David
#39
Fenway
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Re:Chili dog vs. Coney dog ? 2012/03/25 12:12:18 (permalink)
I grew up just outside of Fall River, Mass., and if it is the place i am thinking of, the dog you are showing is baked beans and not chili. But it is delicious just the same!
#40
pitaaaaaaaaa
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Re:Chili dog vs. Coney dog ? 2012/04/02 21:37:20 (permalink)
Wow, that's a beast! I can only find plates like that at the fairs, maybe even outside farmers' market.
 
Thanks for sharing that ahh-mazing macro-filled photo !
#41
Jamerican28
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Re:Chili dog vs. Coney dog ? 2013/09/19 11:10:08 (permalink)
mikejames533

What is the difference between a chili dog and a coney dog?

Real coneys use ground beef heart and beef suet as the base for their coney sauce.  They also have several spices added to it before it is simmered in a large pot.  They are topped with mustard and onion.  These types of coneys were founded in Jackson, Michigan back in the late 30's early 40's and most food historians credit this as the birthplace of coneys in America although Detroit, New York, and other places dispute that laying claim to their birth in America.  Once you've had a Jaxon style coney dog like this you'll know the distinct difference between a coney and a chili dog. 
 
Detroit style and most New York coneys are a runnier base.  They are similiar to a chili dog except they have spices added to their sauce.  They also are topped with onion and mustard.  The texture is runny and the taste is different as not much ground meat is used.  The flavor of the spices used, generally Greek, Hungarian, Macedonian, or some type of that kind of ethnic food, are often what people associate Coney Island diners with.
 
There are other places such as Flint that have a coney sauce similiar to the Jackson style but use a ground hamburger and Greek spice base for their sauce.  They also are topped with onion and mustard.  These are close to a Jackson coney in texture but have less tang with the absence of beef heart.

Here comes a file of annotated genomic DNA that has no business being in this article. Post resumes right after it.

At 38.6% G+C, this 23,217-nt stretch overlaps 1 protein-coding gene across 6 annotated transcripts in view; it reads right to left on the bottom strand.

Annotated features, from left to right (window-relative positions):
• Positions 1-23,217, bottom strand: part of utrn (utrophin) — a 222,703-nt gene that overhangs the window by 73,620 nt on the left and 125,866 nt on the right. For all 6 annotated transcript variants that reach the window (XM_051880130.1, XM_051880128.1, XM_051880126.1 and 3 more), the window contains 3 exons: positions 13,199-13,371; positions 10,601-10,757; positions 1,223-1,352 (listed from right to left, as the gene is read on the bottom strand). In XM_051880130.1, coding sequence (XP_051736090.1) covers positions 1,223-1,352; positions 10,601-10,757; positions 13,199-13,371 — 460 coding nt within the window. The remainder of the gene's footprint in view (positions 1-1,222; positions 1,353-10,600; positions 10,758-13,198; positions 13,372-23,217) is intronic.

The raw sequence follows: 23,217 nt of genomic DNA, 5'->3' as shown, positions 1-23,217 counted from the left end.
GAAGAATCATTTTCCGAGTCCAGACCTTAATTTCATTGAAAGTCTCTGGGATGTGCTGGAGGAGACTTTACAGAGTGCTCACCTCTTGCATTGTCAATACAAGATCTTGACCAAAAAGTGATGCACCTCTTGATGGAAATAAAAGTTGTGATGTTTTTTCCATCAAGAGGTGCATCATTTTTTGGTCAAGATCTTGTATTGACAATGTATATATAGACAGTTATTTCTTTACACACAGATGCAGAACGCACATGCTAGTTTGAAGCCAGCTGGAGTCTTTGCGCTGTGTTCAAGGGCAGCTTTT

The rest of the country west of the midwest and south of New York that I've been generally just refers to chili dogs as coneys.  Cincinatti is a perfect example.  Their sauces, though good, are not true coney sauces.  They are chili.
 
In my mind without beef heart being used in a grind you don't really have that tangy taste that I associate with a coney but the addition of Greek style spices even without the beef heart still make those types distinctly different from a regular chili dog.  In the end what you associate as a coney is largely based on what region of the country you're from.  If I can post some pictures here I will.
post edited by Jamerican28 - 2013/09/19 11:16:31
#42
Jamerican28
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Re:Chili dog vs. Coney dog ? 2013/09/19 11:22:35 (permalink)
Jackson/Flint style coney:

 
Detroit/New York style coney:

 
Chili dog:

#43
ScreamingChicken
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Re:Chili dog vs. Coney dog ? 2014/08/31 12:09:23 (permalink)
Here's a coney from J's Dairy Inn in Liberty, Indiana.  It was ordered by my traveling companion and he said the sauce had good flavor with lots of onion.
 

#44
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Re:Chili dog vs. Coney dog ? 2014/08/31 14:57:39 (permalink)
  I remember first having what were labeled "Coney Islands" in the school cafeteria (7th grade, small Texas Gulf Coast town in the Houston-Galveston area, circa early 60s). The Coney Islands consisted of the dog on a bun with chili (no beans!) and a small strip of American cheese (about 1/4 of a slice). I don't remember whether there were diced onions or mustard, too. I don't recall any. Those Coneys were about the only thing I ate in the school cafeteria. Yummy. At least my memory says they were, but this was long ago.
  My own chili dog is a New England style hotdog bun, pan-grilled to a golden brown, then a third of a slice of American cheese,some finely chopped onion, an all beef hotdog (grilled or steamed), and topped off with Hormel Chili (no beans). Sometimes it is homemade chili, but for this use Hormel is fine, besides being quick and easy.
  I think, aside from regional trends, there may be as many different kinds of coneys or chili dogs as there are cooks and people with personal preferences.
#45
mar52
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Re:Chili dog vs. Coney dog ? 2014/08/31 15:02:51 (permalink)